Hold the Heat: 'Raw foodism' in the High Country

Article Published: Aug. 5, 2010 | Modified: Sep. 7, 2011
Hold the Heat: 'Raw foodism' in the High Country

Raw food fans attend a potluck courtesy of Hold the Heat Raw Food Makery. The Boone-based raw food initiative is hosting two potlucks this month, the first of which happens Saturday at Daniel Boone Park.

Photo submitted

Raw foodism: it's a trendy way to eat, and not just for rabbits.

Try to think past salads and vegetable trays. What raw foodies come up with may surprise you.
Just ask Megan Ward, owner and operator of Hold the Heat Raw Food Makery. She, along with other area foodies are holding potlucks twice a month to spread the concept.

"You just bring a raw food vegan dish to share, and that's pretty much the idea," she said. "We're just kind of creating a community for healthy lifestyles."

From kids to seniors, the community has come out, curious about how the foodies do it: Creating and enjoying balanced meals without spending time over a stove.

Ward understands the disbelief. After all, prior to four years ago, she ate cooked food like everyone else. Her parents' poor health and a family history of obesity had her hitting the research.

"It seems like everyone is surrounded by health problems," she said. "We just kind of started looking into different diets that would really help."

She heard about raw foodism and decided to "give it a shot."

Four years later, there's no going back.

"I don't have to worry about so many things I used to have to worry about," she said, very real things, like obesity.

"When you're eating fresh, raw foods in as close to their original state that they grow from the ground or whatever, you're getting all the fiber and all the nutrients," she said.

The main benefit of going raw? The enzymes.

"Whenever you cook things, you kill enzymes," she said. "Enzymes die at 150 degrees or so."
And diabetics get an added benefit. "The sugars are going more directly into the blood stream," she said.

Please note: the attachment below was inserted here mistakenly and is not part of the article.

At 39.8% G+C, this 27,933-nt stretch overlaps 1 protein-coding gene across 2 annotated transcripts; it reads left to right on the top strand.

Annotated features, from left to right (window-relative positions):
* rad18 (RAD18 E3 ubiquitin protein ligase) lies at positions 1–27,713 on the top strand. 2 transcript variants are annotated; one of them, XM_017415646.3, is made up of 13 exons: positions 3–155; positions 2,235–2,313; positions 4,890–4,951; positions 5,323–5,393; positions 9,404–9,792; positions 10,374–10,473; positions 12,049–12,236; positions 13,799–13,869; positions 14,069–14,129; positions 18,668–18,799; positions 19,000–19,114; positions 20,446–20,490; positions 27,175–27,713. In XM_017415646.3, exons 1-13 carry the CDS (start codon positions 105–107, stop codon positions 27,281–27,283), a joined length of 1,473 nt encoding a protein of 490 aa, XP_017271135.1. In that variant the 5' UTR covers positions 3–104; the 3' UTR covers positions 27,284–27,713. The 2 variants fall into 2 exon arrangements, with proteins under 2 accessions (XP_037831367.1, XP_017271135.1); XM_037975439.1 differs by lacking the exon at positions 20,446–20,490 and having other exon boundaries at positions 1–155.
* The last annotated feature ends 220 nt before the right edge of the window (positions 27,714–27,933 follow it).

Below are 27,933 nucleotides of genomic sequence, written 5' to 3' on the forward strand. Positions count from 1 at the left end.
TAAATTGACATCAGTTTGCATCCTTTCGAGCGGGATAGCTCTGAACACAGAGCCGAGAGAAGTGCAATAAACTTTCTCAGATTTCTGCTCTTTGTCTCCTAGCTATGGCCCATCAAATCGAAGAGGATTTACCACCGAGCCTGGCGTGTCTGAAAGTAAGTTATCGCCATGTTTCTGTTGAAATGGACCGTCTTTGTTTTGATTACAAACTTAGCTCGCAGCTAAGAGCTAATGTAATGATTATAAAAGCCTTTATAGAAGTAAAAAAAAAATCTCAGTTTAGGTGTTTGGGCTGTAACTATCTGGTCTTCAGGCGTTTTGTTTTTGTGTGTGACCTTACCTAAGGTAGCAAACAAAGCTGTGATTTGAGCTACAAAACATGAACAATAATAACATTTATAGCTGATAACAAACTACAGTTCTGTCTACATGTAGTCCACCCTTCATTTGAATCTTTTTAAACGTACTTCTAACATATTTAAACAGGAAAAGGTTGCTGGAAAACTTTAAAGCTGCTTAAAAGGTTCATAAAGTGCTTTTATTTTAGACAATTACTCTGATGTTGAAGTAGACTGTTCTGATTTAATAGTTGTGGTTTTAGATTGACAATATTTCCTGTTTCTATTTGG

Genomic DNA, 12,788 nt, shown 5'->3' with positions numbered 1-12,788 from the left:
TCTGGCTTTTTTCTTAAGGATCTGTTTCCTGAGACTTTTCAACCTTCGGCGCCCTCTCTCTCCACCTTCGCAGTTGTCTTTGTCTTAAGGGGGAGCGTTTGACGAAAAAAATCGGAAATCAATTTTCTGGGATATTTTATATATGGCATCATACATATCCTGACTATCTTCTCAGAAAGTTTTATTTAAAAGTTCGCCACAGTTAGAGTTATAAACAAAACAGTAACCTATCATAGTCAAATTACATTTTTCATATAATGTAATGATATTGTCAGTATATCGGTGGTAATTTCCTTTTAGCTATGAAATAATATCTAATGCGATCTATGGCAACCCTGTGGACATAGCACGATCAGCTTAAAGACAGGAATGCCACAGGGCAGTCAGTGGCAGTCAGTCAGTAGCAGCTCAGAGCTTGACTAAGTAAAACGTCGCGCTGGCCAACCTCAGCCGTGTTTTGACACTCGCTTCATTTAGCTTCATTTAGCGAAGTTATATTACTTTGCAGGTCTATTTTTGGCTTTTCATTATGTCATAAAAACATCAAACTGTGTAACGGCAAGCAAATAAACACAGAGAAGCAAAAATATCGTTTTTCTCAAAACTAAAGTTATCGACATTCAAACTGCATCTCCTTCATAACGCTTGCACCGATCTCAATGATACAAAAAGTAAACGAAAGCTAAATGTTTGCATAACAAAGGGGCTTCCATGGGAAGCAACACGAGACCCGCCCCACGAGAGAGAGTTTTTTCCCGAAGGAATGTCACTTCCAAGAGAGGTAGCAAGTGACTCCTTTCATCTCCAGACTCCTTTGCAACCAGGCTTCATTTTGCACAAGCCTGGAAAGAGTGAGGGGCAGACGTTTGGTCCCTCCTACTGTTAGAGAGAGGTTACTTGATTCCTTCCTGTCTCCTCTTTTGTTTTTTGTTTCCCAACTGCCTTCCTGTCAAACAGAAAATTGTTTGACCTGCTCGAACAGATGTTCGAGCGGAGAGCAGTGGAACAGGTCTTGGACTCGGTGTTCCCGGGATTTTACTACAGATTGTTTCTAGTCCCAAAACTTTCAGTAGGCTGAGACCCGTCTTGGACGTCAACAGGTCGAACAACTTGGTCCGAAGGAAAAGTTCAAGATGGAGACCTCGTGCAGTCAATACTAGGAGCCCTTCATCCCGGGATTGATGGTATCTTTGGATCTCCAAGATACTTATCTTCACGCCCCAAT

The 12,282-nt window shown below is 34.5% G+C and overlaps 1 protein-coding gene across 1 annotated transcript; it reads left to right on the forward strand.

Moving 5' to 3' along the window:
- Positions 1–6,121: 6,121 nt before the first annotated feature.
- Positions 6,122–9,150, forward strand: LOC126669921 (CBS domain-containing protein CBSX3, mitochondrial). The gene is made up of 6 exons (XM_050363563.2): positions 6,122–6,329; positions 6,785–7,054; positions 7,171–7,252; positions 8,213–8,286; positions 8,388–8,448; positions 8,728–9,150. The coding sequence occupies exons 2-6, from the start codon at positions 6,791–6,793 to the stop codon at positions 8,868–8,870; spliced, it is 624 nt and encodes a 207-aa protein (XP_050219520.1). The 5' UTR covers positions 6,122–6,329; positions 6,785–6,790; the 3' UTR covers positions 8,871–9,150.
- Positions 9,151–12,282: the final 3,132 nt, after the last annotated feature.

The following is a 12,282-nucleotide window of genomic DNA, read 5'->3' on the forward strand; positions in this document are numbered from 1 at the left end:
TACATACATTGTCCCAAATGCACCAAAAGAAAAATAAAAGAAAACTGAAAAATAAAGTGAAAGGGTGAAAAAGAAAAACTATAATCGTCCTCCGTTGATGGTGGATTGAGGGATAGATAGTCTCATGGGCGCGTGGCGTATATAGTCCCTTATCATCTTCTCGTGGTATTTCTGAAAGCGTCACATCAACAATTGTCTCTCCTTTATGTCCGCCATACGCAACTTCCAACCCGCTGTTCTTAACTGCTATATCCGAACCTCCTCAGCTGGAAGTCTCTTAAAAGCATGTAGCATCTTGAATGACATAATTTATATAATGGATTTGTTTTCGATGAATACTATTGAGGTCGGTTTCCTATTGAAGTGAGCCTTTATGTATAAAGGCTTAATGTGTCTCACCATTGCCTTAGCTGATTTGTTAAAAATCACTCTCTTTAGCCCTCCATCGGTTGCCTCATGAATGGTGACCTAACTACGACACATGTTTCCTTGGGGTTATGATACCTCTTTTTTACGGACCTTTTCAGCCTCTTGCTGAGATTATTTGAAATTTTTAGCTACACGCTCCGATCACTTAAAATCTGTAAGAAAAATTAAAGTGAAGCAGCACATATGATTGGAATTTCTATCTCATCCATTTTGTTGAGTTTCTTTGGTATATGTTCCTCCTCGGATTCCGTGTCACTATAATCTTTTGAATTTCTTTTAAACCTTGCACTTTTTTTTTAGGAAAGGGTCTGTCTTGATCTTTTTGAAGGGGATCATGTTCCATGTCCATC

With allergies on the rise nationwide, the fact that raw foodism is wheat- and gluten-free is another reason to make the switch, she said.

There are a few obvious drawbacks. Eating fresh each day may tick up a grocery bill. It's worth it, Ward said.

"Do you want to pay more for your medical bills or do you want to pay more for your food now?" she asked. "Whenever you cut out meat and cheese and dairy, you actually are reducing your grocery bill by quite a lot ... but you can't just pull into Wendy's, and that's just the truth of it."

To help educate raw foodies on ways to save money, her company hosts workshops, counseling people on joining co-ops and ordering food in bulk to save cash.

All in all, she feels the way she shops is cheaper than it used to be.

"I really think about everything I buy and am not just giving into consumerism," she said. "I honestly think that the value of eating healthy can't have a dollar on it."

And the 30-plus people who show up to the potlucks agree. While most of those in attendance aren't making a complete lifestyle change, they're still taking the raw food challenge, inserting more raw food into their diet, and that's what it's all about. It's about the changes, like those Ward sees in her own parents, who, inspired by their daughter, substituted just one meal a day with a salad.

"My mom lost 20 pounds, and my dad's blood sugar went down," she said, and that was after one month.

"It's about learning how to incorporate more fresh fruits and vegetables into your diet," she said.
Healthy eaters, raw foodists and otherwise, are encouraged to come out to the potlucks to increase their dietary variety. Don't be intimidated by the premise. A fruit salad and cut-up local produce are both popular potluck additions.

Seasoned foodies, well, they'll surprise you with their dishes.

"People bring these amazing desserts like summer cobblers made out of all raw ingredients," she said. "You won't believe it ... it's this really great eye-opening experience. People just think you're eating carrots all day, but that's not it. It's all delicious and really good."

August is full of events for raw foodies. Saturday, Aug. 7, from 6 to 8 p.m., marks the Raw Foodism Ice Cream Social. Attendees are asked to bring raw food vegan "ice creams," sorbets, fresh fruit toppings, nut toppings and other raw delights to Daniel Boone Park at the corner of Horn in the West Drive and Oak Street in Boone. Tuesday, Aug. 17, from 6 to 8 p.m., marks the second monthly potluck, this one at Goldenrod Gardens (920 Odes Wilson Road, Zionville). All are welcome to attend, and the potlucks are free.

For more information or to sign up for a Hold the Heat Raw Food Makery raw food class, send an e-mail to (holdtheheat@live.com) , or check out the Hold the Heat Raw Food Makery tent at the Watauga County Farmers' Market Saturdays at Horn in the West.

Beat It
Got dining news? E-mail editor Frank Ruggiero at (frank@mountaintimes.com) , snail mail Mountain Times Publications, Attn: Frank Ruggiero, 474 Industrial Park Drive, Boone, N.C. 28607, or call (828) 264-NEWS and ask for Frank.

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